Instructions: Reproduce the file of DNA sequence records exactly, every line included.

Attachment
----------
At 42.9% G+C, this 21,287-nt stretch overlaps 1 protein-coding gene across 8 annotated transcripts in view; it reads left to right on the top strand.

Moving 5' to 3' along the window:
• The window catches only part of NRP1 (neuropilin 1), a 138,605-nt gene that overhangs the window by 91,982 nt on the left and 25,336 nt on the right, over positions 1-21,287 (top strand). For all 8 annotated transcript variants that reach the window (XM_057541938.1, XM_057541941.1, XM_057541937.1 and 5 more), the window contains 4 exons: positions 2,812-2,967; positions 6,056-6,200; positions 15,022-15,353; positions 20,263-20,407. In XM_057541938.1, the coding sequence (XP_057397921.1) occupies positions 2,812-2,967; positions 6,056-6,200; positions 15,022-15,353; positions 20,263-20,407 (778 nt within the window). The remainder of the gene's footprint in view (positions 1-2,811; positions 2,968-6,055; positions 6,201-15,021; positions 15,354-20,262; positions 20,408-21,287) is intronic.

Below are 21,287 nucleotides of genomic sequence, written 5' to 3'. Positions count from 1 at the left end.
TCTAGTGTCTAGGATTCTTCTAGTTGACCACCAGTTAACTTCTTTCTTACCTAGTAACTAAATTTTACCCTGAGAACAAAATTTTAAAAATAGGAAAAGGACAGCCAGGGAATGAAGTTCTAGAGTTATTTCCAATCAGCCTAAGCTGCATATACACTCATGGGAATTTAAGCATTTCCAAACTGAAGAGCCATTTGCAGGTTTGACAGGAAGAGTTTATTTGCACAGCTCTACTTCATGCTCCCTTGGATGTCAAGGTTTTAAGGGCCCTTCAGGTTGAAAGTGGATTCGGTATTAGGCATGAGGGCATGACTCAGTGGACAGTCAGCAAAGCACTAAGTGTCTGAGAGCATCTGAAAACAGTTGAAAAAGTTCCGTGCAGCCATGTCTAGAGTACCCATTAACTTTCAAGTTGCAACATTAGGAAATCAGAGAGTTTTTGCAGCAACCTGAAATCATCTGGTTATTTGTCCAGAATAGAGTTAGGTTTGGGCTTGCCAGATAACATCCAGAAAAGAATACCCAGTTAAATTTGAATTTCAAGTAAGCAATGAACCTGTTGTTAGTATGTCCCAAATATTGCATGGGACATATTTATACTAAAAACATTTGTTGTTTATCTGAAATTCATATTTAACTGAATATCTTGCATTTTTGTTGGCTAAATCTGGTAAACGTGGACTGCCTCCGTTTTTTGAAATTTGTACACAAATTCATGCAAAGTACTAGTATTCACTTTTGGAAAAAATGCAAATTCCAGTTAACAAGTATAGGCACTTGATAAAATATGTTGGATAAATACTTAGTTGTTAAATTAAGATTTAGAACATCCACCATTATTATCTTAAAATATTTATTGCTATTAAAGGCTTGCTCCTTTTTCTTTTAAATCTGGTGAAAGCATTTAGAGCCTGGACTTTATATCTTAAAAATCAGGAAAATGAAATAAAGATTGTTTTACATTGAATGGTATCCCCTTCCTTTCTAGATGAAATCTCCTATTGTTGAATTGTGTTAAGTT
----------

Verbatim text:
At 42.9% G+C, this 21,287-nt stretch overlaps 1 protein-coding gene across 8 annotated transcripts in view; it reads left to right on the top strand.

Moving 5' to 3' along the window:
• The window catches only part of NRP1 (neuropilin 1), a 138,605-nt gene that overhangs the window by 91,982 nt on the left and 25,336 nt on the right, over positions 1-21,287 (top strand). For all 8 annotated transcript variants that reach the window (XM_057541938.1, XM_057541941.1, XM_057541937.1 and 5 more), the window contains 4 exons: positions 2,812-2,967; positions 6,056-6,200; positions 15,022-15,353; positions 20,263-20,407. In XM_057541938.1, the coding sequence (XP_057397921.1) occupies positions 2,812-2,967; positions 6,056-6,200; positions 15,022-15,353; positions 20,263-20,407 (778 nt within the window). The remainder of the gene's footprint in view (positions 1-2,811; positions 2,968-6,055; positions 6,201-15,021; positions 15,354-20,262; positions 20,408-21,287) is intronic.

Below are 21,287 nucleotides of genomic sequence, written 5' to 3'. Positions count from 1 at the left end.
TCTAGTGTCTAGGATTCTTCTAGTTGACCACCAGTTAACTTCTTTCTTACCTAGTAACTAAATTTTACCCTGAGAACAAAATTTTAAAAATAGGAAAAGGACAGCCAGGGAATGAAGTTCTAGAGTTATTTCCAATCAGCCTAAGCTGCATATACACTCATGGGAATTTAAGCATTTCCAAACTGAAGAGCCATTTGCAGGTTTGACAGGAAGAGTTTATTTGCACAGCTCTACTTCATGCTCCCTTGGATGTCAAGGTTTTAAGGGCCCTTCAGGTTGAAAGTGGATTCGGTATTAGGCATGAGGGCATGACTCAGTGGACAGTCAGCAAAGCACTAAGTGTCTGAGAGCATCTGAAAACAGTTGAAAAAGTTCCGTGCAGCCATGTCTAGAGTACCCATTAACTTTCAAGTTGCAACATTAGGAAATCAGAGAGTTTTTGCAGCAACCTGAAATCATCTGGTTATTTGTCCAGAATAGAGTTAGGTTTGGGCTTGCCAGATAACATCCAGAAAAGAATACCCAGTTAAATTTGAATTTCAAGTAAGCAATGAACCTGTTGTTAGTATGTCCCAAATATTGCATGGGACATATTTATACTAAAAACATTTGTTGTTTATCTGAAATTCATATTTAACTGAATATCTTGCATTTTTGTTGGCTAAATCTGGTAAACGTGGACTGCCTCCGTTTTTTGAAATTTGTACACAAATTCATGCAAAGTACTAGTATTCACTTTTGGAAAAAATGCAAATTCCAGTTAACAAGTATAGGCACTTGATAAAATATGTTGGATAAATACTTAGTTGTTAAATTAAGATTTAGAACATCCACCATTATTATCTTAAAATATTTATTGCTATTAAAGGCTTGCTCCTTTTTCTTTTAAATCTGGTGAAAGCATTTAGAGCCTGGACTTTATATCTTAAAAATCAGGAAAATGAAATAAAGATTGTTTTACATTGAATGGTATCCCCTTCCTTTCTAGATGAAATCTCCTATTGTTGAATTGTGTTAAGTT